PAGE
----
Where is Lebanon on Food Safety?
Food safety remains a major economic and public health concern in Lebanon and across the region. Over the last 10 years the few national studies that have been carried out have served to shed some light on the main foodborne diseases and microbiological and chemical hazards identified in many Lebanese products.
Professor Rabih Kamleh at the Department of Environmental Health (ENHL), Faculty of Health Sciences has conducted a study of the current food management system in Lebanon. His analysis indicates that too many public institutions are involved in food control in Lebanon. As a result these institutions are effectively redundant; there is no system for inspections; a scheduled inspection program is totally absent; the overall system does not conform to any known standards; and there is no accountability.
In 2002, a scientific committee established by late former minister Basil Fuleihan submitted a food safety law proposal to the Council of Ministers. The proposal recommended the establishment of a single government institution to govern all food safety stakeholders and adopt risk analysis for assessment, management and communication. The law also recommended the implementation of different food safety management practices and systems in all food establishments in Lebanon including: Good Manufacturing Practices (GMPs), Good Hygienic Practices (GHPs), Hazard Analysis Critical Control Points (HACCP) and International Organization for Standardization (ISO) standards.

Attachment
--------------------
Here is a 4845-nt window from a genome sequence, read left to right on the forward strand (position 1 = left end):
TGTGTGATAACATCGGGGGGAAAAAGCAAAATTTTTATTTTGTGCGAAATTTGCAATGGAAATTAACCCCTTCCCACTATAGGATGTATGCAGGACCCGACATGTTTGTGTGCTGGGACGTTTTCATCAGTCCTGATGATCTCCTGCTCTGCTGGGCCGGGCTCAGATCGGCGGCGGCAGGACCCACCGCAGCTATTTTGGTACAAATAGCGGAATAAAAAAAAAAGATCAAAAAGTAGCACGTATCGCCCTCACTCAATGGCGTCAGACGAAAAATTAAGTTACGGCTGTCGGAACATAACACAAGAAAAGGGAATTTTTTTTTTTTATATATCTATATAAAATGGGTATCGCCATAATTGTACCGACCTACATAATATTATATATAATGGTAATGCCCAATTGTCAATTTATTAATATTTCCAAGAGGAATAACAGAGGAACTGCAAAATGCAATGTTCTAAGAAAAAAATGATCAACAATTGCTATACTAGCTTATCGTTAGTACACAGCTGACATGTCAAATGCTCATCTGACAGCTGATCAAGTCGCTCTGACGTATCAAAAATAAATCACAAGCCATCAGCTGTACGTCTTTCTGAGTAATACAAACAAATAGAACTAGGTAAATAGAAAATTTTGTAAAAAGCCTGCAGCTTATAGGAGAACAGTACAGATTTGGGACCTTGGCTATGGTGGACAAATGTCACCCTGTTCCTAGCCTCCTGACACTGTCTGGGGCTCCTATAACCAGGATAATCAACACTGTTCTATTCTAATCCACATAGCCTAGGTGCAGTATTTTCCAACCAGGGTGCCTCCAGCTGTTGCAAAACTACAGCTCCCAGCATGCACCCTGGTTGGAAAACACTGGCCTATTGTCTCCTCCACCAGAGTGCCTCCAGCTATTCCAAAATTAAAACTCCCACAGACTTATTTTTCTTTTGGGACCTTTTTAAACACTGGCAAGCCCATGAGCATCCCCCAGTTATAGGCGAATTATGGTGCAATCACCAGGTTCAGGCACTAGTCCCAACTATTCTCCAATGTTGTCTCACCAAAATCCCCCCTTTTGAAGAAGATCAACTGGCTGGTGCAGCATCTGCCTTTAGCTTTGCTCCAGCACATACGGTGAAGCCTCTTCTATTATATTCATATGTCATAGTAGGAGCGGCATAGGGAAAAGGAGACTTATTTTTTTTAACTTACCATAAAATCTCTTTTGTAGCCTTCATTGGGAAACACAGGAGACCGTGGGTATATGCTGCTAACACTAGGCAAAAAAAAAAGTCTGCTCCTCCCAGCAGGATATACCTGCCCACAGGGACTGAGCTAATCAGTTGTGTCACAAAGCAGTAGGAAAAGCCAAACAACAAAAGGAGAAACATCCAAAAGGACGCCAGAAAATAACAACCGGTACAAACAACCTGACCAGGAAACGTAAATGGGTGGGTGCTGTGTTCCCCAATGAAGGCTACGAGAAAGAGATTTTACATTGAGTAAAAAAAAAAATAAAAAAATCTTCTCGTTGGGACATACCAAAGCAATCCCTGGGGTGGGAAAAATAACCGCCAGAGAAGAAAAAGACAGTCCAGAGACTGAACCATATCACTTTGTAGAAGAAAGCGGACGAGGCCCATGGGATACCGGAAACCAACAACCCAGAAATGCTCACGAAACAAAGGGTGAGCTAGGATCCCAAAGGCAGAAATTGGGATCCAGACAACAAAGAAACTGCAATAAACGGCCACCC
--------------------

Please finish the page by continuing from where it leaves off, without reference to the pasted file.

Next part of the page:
In 2006, the law was debated in the council of ministers and sent to parliament for further discussion but there has been no action since. Recent food scare scandals across Lebanon have served to revive the issue and Professors Kamleh and Mey Jurdi (ENHL) are working with decision makers to lobby for implementation of the long awaited food safety law.